Cases argued and decided in the Supreme Court of Texas, during the latter part of the Tyler term, 1874, and the first part of the Galveston term, 1875. Volume 42. Page: 448
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448 SMITH V. THE STATE. [Term of
Opinion of the Court.
as to determine this doubtful question for themselves by a personal
view. The defendant consented to this, which his counsel
might have done, whether he thought it a proper proceed.
ing, as part of this trial or not, so as to show that lie was not
afraid of any mode of trial, and because an objection might betray
to the jury a want of confidence in their judgment and
skill in ascertaining the fact for themselves, whether or not the
ears of the sow had been re-marked, by the appearance then
exhibited on a close personal inspection and view of them.
The court permitted this view to be taken, or inspection to
be made, whatever the proceeding may be properly called.
HIow they performed this office, what fact they discovered,
what conclusion they arrived at, and how far the personal
knowledge of the fact in issue then acquired, if any, influenced
their verdict, are not written in the record, and must necessarily
be something wholly unknown in the trial of this case, both in
the court below and in this court, as the sow was not brought
into court, nor sent up here with the transcript of the record.
If, by this means, they or either of them did obtain a personal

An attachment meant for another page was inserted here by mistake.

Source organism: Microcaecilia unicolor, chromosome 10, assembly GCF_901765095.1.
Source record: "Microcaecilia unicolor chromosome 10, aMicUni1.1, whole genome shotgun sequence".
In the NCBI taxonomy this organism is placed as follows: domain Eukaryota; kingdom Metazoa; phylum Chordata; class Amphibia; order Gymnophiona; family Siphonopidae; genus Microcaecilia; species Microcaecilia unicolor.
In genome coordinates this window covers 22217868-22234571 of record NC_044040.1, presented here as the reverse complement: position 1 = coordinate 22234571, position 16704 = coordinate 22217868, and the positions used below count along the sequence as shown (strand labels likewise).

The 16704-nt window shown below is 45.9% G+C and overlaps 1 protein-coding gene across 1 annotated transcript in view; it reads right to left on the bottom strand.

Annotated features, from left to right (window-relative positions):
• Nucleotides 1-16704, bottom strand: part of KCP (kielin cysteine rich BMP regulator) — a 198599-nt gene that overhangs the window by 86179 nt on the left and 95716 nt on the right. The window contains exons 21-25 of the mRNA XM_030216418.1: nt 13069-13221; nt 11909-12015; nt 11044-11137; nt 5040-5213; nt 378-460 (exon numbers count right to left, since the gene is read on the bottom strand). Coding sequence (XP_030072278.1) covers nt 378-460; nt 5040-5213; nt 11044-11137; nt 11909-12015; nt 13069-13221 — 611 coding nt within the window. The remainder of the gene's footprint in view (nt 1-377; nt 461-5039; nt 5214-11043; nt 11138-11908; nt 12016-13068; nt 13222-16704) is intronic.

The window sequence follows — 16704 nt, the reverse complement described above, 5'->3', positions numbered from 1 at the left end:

knowledge of a material fact in the cause before finding
their verdict, and it was considered by them in finding their
verdict, then they have acted upon a fact known to themselves,
not developed publicly on the trial, as to how they understood
it, concerning which defendant has had no opportunity to crossexamine.
them as witnesses, and upon which, being unknown,
the defendant or his counsel have not been heard, and of which
the judge trying the case had no information, either on the
trial in giving his charge, or on the motion for a new trial.
Our Code provides that " if any juror has knowledge of a
"fact connected with the cause on trial, it is his duty to make
"it known before the cause is finally submitted. Should he
"fail to do tllis, he may come into court with the other jurors,
"after their retirement, and shall be sworn as a witness, and
"give his testimony." (Paschal's Digest, Article 3081.)
Sir William Blackstone states the rule as then and ever
since in practice, "c that if a juror knows anything, he may be
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Texas. Supreme Court. Cases argued and decided in the Supreme Court of Texas, during the latter part of the Tyler term, 1874, and the first part of the Galveston term, 1875. Volume 42., book, 1881; St. Louis, Mo.. (texashistory.unt.edu/ark:/67531/metapth28531/m1/456/: accessed December 14, 2017), University of North Texas Libraries, The Portal to Texas History, texashistory.unt.edu; .